A Rallying Call! Ebola Crisis Now Everybody’s Business
It must now be clear to everyone, skeptics included that not only is the current Ebola outbreak in Sierra Leone, and come to think of it, with the current cases in Nigeria one could say in West Africa, is now the business and concern of everybody join in the fight to eradicate it. The whole country is now at risk because just as it only takes only a spark to cause a forest conflagration, Ebola requires no more than one infected person to affect a whole community. Incidentally that is the way it has been spreading, through initial contact with one affected person. It has spread its tentacles even to the United States of America through the evacuation there and we are told under very stringent prevention measures of an American doctor that had been treating patients in neighbouring Liberia.
Hospital staff have succumbed to the attack and our own social behavior through sentimental and emotional family considerations has only exacerbated the situation. The death of an infected patient who had been to the Nixon Memorial Methodist hospital in Segbwema has led to the two members of staff who were in contact with him to be taken away with other members of his family for testing and observation.
While I was in Kailahun last Friday an infected patient in Pendembu led to her entire household being taken to the treatment unit in Kailahun. It is this scourge, the hosting and concealing of family members with suspected or outright infection that is an important factor in containing the infection very difficult.
I arrived in Kailahun shortly after President Bai Koroma’s brief visit to the district headquarters which is one of the treatment units that also hosts the medical team of “Doctors without Borders.” MSF. I applaud his statement to the people which was not only very NON-PARTISAN but a rallying call to the people to change their attitude to the outbreak and to unite and cooperate with the professional people in the fight to contain and eradicate the virus in the country.
From comments and reaction which I gathered over my four day stay, I was left in no doubt that the people now had a better understanding of the situation and were as determined as the government and the health workers to bring the crisis to a speedy end.
His Excellency must also be commended for listening to and following the advice of some well meaning of his subjects and cancelled his planned visit to the United States for the planned African/American summit in Washington DC.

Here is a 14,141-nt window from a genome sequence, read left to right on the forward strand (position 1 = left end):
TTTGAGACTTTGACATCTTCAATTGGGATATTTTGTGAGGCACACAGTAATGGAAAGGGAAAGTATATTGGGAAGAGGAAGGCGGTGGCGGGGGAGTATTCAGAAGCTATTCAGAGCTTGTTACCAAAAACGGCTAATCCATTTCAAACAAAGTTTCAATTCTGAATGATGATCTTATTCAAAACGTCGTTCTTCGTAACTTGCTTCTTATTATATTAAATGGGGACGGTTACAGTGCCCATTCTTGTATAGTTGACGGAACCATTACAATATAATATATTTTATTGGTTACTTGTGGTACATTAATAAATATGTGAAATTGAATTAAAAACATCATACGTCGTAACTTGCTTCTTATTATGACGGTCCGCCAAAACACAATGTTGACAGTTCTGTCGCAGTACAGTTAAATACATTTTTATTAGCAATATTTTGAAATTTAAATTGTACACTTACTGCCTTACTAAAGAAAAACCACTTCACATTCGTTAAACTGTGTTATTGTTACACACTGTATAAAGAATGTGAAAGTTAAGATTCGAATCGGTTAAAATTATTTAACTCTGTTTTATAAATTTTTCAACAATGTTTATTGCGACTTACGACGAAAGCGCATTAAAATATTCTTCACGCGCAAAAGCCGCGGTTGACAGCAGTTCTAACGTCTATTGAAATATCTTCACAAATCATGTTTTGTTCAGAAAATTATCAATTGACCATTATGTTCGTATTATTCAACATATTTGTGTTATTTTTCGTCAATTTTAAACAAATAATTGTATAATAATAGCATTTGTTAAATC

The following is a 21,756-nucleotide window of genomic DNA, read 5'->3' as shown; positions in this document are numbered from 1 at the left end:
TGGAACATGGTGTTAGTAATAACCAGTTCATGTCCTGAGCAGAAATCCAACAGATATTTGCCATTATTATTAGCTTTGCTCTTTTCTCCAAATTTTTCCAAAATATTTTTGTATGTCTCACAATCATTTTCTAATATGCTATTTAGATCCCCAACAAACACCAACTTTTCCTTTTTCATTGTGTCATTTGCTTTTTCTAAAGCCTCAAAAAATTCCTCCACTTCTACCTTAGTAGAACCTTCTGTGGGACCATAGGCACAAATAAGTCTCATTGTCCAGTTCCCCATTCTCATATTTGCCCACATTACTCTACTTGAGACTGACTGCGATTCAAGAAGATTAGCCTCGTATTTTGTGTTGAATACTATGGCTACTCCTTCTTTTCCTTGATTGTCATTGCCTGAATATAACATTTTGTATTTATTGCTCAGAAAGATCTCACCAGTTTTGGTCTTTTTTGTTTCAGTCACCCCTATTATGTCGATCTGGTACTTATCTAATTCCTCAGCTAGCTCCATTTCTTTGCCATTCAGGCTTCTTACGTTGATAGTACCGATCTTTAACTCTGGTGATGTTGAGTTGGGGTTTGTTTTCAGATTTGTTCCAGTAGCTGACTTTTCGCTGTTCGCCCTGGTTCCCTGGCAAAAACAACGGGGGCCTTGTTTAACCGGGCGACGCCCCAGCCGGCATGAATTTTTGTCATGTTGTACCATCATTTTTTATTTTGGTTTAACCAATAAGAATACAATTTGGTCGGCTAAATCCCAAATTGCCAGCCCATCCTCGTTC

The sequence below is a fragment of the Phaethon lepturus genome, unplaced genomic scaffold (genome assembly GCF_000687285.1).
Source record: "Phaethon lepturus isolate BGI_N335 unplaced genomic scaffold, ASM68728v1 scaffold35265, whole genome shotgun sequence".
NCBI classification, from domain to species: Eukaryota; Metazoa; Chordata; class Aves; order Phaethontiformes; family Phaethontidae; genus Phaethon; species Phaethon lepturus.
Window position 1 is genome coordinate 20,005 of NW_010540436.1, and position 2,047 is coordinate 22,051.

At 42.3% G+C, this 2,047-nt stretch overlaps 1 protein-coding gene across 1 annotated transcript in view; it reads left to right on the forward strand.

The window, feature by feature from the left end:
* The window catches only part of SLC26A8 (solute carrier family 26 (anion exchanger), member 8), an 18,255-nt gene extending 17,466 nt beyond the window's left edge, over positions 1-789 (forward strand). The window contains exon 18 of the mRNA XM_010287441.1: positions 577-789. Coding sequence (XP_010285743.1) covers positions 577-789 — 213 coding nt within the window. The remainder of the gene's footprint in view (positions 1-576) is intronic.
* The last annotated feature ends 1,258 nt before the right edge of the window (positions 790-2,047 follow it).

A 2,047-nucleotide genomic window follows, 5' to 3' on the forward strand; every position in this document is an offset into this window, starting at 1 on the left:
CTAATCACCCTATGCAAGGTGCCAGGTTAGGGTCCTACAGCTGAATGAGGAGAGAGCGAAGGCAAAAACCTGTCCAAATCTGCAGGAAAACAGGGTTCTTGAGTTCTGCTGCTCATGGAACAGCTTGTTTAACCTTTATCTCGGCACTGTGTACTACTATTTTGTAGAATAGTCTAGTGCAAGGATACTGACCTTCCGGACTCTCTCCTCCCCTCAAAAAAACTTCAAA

Sierra Leone is a very secular religious country and it was gratifying that various religious leaders had already been invoking divine intervention from God/Allah in the fight. While I applauded the decision to set last Monday aside as a day of Prayer and Meditation, I would have thought that an ecumenical service in the National Stadium would have been a fitting climax to our day of meditation.
I had commented previously that one reason for the initial lack of cooperation from the people in the affected area was the way some of the messages were put across. I would never have put the “NO CURE FOR THIS SICKNESS” at the beginning of my exhortation. A different approach would have been that although we had a very dangerous disease to deal with yet those who received early treatment stood a better chance of cure.
I had also commented and it was a point that one of our doctors confirmed at a one day workshop on the way the symptoms were presented with emphasis on blood in the vomit and stool when the phrase “May be present” would have made a significant difference because our illiterate brothers and sisters were looking for blood rather than focusing on the vomiting and diarrhea.
Finally i had offered my services to my colleague the Chief Medical Officer to participate in the education and awareness campaign. I was not favoured with the courtesy of an acknowledgement. It may be that they already had enough people in the field.
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